Arbitration is a dispute resolution process in which the disputing parties present their case to a third party intermediary (or a panel of arbitrators) who examine all the evidence and then make a decision for the parties. This decision is usually binding. Like court-based adjudication, arbitration is adversarial. Arbitration is generally not as formal as court adjudication, however, and the rules can be altered to some extent to meet the parties' needs. As in court-based adjudication, arbitration outcomes are typically win-lose, not win-win. Thus, the arbitrator usually decides that one side was right and the other wrong.
In the United States, arbitration is most commonly used in labor-management, commercial, and consumer conflicts. There are several advantages of arbitration. First, it is more flexible than adjudication. The disputants can usually choose their own arbitrator, who can be an expert in the topic in dispute, which a judge seldom is. This makes arbitration especially useful in complex, technical commercial disputes. Second, arbitration is usually much quicker than litigation, especially since the result is binding and not open to appeal as litigation is. Third, arbitration is private. This avoids the disclosure of trade secrets and potentially embarrassing information.
While mediation also provides some of these advantages, it is a cooperative process, not an adversarial one. If the parties are so angry with each other that they cannot communicate effectively, even with help, or cannot cooperate at all, arbitration is usually more effective than mediation. It is also more effective when the problem involves the determination of facts or interpretation of law.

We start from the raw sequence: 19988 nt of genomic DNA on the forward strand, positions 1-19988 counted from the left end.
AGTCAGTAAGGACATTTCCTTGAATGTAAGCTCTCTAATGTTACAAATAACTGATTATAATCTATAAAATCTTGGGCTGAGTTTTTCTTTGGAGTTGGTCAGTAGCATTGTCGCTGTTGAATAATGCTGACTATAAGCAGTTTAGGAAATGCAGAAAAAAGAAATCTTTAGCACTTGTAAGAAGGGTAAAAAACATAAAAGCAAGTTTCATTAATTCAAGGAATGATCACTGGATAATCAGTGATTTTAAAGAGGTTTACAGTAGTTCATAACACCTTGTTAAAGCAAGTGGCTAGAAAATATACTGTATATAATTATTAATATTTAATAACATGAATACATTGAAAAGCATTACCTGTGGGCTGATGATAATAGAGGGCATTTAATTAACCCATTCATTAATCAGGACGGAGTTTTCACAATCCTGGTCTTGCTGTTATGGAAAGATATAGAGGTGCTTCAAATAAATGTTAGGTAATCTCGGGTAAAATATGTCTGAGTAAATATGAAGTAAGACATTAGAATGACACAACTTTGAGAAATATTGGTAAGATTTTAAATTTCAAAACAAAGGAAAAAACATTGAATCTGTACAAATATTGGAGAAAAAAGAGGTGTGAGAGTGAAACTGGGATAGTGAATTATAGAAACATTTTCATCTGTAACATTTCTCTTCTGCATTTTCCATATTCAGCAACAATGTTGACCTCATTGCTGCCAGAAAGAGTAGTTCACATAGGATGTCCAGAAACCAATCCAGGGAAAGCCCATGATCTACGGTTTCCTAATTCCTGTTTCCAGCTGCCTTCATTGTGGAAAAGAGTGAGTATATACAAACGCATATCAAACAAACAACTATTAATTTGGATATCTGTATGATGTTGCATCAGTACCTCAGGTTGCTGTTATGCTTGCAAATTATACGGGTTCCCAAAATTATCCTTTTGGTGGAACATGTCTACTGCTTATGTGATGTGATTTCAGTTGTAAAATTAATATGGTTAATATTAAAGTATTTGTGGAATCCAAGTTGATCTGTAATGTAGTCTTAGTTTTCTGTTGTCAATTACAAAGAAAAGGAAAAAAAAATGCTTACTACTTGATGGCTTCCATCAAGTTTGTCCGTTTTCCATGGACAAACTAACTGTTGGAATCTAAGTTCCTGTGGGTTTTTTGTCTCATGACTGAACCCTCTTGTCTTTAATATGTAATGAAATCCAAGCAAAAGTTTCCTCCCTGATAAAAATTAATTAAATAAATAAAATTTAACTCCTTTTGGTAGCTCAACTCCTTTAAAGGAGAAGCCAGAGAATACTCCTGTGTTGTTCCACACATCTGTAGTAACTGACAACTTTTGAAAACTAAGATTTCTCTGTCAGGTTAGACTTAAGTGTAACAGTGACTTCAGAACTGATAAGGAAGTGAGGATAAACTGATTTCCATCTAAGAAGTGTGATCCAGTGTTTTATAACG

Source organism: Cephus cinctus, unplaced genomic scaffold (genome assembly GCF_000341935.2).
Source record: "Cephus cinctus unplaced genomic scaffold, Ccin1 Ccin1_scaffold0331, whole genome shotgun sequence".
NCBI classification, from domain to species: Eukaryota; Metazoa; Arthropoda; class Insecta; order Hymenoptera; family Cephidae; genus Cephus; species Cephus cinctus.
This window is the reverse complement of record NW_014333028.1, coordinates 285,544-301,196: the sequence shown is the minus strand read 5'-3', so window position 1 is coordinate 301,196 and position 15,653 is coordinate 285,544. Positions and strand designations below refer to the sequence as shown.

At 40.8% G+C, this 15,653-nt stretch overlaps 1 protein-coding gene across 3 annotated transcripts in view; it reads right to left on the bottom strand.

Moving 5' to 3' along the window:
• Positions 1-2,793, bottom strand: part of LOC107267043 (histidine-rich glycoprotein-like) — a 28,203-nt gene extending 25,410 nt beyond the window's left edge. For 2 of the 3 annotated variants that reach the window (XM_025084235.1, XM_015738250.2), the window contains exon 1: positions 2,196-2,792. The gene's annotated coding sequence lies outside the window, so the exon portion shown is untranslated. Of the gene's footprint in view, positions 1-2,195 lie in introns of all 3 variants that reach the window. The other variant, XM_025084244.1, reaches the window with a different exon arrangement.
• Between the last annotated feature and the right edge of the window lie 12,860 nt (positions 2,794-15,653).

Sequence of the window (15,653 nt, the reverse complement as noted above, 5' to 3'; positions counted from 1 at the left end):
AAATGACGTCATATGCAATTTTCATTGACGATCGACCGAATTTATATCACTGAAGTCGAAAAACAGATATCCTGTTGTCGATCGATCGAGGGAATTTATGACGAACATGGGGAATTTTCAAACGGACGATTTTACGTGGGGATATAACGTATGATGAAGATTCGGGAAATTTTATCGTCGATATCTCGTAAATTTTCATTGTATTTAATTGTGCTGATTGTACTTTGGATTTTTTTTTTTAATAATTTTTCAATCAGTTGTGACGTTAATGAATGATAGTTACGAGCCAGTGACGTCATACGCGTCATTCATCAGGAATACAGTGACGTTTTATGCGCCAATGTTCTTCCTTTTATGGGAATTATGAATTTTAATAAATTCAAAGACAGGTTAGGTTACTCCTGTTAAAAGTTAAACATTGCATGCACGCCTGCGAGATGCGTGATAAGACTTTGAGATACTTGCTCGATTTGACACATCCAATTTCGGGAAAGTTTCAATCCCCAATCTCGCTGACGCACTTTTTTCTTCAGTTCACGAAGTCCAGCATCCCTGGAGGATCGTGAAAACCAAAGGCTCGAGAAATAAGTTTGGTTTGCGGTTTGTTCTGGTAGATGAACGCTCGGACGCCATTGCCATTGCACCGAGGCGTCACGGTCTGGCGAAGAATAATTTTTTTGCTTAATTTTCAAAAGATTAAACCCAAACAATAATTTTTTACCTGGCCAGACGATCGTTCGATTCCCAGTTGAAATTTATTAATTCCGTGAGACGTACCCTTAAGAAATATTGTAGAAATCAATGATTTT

The disadvantages of arbitration stem from the same characteristics. Arbitration is adversarial, thus it generally does nothing to create win-win solutions or improve relationships. Often it escalates a conflict, just as court-based adjudication is likely to do. In addition, arbitration takes decision making power away from the parties. This results in a resolution of the current conflict, but does nothing to help the parties learn how to resolve their own conflicts more effectively in the future, as does mediation.